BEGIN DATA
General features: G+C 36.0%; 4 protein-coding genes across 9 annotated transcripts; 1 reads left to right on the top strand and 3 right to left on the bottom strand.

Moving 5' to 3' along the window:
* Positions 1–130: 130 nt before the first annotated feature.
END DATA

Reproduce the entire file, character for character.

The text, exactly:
General features: G+C 36.0%; 4 protein-coding genes across 9 annotated transcripts; 1 reads left to right on the top strand and 3 right to left on the bottom strand.

Moving 5' to 3' along the window:
* Positions 1–130: 130 nt before the first annotated feature.